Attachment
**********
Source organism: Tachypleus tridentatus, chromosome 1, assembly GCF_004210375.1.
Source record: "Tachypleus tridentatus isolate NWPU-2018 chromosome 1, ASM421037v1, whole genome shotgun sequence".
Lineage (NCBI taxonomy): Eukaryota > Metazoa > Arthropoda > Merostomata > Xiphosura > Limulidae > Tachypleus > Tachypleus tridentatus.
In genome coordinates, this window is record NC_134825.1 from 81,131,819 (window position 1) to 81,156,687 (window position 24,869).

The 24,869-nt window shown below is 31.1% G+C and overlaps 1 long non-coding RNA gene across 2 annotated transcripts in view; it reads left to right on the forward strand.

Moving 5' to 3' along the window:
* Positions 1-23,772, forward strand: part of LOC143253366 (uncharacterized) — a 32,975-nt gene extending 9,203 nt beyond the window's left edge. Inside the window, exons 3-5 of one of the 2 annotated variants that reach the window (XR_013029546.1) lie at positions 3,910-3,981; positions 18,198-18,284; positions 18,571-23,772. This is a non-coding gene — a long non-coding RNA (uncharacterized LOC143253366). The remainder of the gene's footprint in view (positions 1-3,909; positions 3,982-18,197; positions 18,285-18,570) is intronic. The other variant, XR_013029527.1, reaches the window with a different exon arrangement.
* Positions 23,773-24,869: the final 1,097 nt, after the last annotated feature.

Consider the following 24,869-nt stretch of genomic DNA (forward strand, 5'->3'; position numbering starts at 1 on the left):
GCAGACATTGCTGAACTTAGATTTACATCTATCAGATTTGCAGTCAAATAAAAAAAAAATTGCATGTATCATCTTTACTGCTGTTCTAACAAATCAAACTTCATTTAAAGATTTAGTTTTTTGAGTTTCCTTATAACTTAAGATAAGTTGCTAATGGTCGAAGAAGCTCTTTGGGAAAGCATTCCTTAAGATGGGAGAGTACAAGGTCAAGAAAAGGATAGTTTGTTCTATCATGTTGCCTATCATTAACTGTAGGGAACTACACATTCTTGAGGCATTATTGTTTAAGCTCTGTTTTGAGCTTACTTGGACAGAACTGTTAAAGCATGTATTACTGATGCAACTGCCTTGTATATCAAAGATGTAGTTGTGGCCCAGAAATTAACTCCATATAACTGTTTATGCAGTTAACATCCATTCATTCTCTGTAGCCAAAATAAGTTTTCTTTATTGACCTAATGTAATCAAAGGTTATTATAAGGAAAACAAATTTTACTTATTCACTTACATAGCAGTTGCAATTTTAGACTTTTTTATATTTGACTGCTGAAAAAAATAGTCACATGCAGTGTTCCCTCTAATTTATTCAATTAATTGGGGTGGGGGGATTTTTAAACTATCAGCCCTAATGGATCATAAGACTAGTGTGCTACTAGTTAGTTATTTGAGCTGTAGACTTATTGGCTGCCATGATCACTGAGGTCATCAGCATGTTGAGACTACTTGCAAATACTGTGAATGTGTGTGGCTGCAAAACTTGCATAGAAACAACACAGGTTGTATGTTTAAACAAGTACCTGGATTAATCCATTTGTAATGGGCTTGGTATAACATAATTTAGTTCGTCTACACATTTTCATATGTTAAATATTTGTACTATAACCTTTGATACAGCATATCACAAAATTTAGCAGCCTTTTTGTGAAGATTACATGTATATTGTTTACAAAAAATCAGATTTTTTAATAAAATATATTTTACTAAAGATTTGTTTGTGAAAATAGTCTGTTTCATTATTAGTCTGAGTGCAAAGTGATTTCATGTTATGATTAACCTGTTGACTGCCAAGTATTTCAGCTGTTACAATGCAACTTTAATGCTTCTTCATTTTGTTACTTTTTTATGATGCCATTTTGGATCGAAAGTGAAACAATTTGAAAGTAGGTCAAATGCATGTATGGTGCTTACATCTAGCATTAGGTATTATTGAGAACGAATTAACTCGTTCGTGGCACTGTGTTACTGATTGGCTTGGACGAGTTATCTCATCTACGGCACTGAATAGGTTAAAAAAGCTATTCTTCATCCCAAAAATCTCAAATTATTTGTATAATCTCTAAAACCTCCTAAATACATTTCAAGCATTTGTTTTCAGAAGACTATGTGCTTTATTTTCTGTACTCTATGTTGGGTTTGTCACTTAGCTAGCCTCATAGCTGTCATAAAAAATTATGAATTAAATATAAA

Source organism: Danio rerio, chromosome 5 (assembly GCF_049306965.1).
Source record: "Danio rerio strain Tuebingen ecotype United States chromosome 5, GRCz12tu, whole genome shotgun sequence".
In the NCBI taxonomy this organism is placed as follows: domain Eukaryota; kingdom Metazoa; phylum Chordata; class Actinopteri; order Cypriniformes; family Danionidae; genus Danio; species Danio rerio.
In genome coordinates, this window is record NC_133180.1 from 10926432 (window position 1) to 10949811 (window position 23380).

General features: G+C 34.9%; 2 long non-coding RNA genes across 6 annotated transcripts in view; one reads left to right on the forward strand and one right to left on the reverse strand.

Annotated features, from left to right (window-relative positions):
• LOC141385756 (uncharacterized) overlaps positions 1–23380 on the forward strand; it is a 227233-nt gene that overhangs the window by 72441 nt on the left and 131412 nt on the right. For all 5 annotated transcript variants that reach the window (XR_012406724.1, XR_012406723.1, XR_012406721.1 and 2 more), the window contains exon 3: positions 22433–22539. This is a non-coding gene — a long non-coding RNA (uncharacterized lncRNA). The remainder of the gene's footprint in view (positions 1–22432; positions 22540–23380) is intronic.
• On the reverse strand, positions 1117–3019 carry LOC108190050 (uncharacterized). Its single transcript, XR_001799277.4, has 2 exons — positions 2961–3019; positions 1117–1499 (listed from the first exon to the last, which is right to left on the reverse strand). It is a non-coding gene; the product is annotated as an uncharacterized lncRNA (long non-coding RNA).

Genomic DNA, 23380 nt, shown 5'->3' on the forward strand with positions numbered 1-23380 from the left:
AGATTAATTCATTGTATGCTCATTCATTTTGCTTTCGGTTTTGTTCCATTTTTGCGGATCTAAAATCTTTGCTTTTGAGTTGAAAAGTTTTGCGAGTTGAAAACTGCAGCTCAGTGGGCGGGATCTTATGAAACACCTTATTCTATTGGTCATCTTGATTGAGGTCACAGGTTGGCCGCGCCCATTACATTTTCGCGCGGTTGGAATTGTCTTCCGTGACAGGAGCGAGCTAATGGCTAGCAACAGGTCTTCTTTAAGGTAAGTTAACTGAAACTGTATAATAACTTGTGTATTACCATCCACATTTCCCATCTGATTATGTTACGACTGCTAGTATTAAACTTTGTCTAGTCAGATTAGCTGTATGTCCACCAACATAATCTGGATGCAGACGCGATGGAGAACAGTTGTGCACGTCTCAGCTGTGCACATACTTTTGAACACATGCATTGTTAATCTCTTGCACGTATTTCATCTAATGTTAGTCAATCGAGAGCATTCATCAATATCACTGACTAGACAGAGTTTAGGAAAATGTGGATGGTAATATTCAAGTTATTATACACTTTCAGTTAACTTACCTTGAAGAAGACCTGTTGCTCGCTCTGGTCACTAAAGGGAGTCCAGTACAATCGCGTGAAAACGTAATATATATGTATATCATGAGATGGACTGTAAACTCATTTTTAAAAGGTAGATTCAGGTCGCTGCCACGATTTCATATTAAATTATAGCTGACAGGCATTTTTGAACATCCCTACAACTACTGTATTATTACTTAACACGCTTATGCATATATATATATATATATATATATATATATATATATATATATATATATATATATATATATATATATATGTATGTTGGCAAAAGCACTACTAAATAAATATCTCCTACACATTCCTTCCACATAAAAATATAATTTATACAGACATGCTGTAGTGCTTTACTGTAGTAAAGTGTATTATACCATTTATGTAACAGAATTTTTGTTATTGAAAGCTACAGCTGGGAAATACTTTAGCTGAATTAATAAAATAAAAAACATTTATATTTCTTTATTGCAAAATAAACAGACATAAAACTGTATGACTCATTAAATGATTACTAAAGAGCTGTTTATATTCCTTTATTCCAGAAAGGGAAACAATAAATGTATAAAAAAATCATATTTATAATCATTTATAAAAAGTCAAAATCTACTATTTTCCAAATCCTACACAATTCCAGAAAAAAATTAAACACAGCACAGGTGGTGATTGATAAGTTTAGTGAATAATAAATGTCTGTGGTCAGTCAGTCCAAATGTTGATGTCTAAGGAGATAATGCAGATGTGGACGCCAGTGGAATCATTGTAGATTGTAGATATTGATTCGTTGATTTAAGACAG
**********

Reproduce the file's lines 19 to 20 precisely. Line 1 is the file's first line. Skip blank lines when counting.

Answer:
Genomic DNA, 23380 nt, shown 5'->3' on the forward strand with positions numbered 1-23380 from the left:
AGATTAATTCATTGTATGCTCATTCATTTTGCTTTCGGTTTTGTTCCATTTTTGCGGATCTAAAATCTTTGCTTTTGAGTTGAAAAGTTTTGCGAGTTGAAAACTGCAGCTCAGTGGGCGGGATCTTATGAAACACCTTATTCTATTGGTCATCTTGATTGAGGTCACAGGTTGGCCGCGCCCATTACATTTTCGCGCGGTTGGAATTGTCTTCCGTGACAGGAGCGAGCTAATGGCTAGCAACAGGTCTTCTTTAAGGTAAGTTAACTGAAACTGTATAATAACTTGTGTATTACCATCCACATTTCCCATCTGATTATGTTACGACTGCTAGTATTAAACTTTGTCTAGTCAGATTAGCTGTATGTCCACCAACATAATCTGGATGCAGACGCGATGGAGAACAGTTGTGCACGTCTCAGCTGTGCACATACTTTTGAACACATGCATTGTTAATCTCTTGCACGTATTTCATCTAATGTTAGTCAATCGAGAGCATTCATCAATATCACTGACTAGACAGAGTTTAGGAAAATGTGGATGGTAATATTCAAGTTATTATACACTTTCAGTTAACTTACCTTGAAGAAGACCTGTTGCTCGCTCTGGTCACTAAAGGGAGTCCAGTACAATCGCGTGAAAACGTAATATATATGTATATCATGAGATGGACTGTAAACTCATTTTTAAAAGGTAGATTCAGGTCGCTGCCACGATTTCATATTAAATTATAGCTGACAGGCATTTTTGAACATCCCTACAACTACTGTATTATTACTTAACACGCTTATGCATATATATATATATATATATATATATATATATATATATATATATATATATATATATATATATATATATGTATGTTGGCAAAAGCACTACTAAATAAATATCTCCTACACATTCCTTCCACATAAAAATATAATTTATACAGACATGCTGTAGTGCTTTACTGTAGTAAAGTGTATTATACCATTTATGTAACAGAATTTTTGTTATTGAAAGCTACAGCTGGGAAATACTTTAGCTGAATTAATAAAATAAAAAACATTTATATTTCTTTATTGCAAAATAAACAGACATAAAACTGTATGACTCATTAAATGATTACTAAAGAGCTGTTTATATTCCTTTATTCCAGAAAGGGAAACAATAAATGTATAAAAAAATCATATTTATAATCATTTATAAAAAGTCAAAATCTACTATTTTCCAAATCCTACACAATTCCAGAAAAAAATTAAACACAGCACAGGTGGTGATTGATAAGTTTAGTGAATAATAAATGTCTGTGGTCAGTCAGTCCAAATGTTGATGTCTAAGGAGATAATGCAGATGTGGACGCCAGTGGAATCATTGTAGATTGTAGATATTGATTCGTTGATTTAAGACAG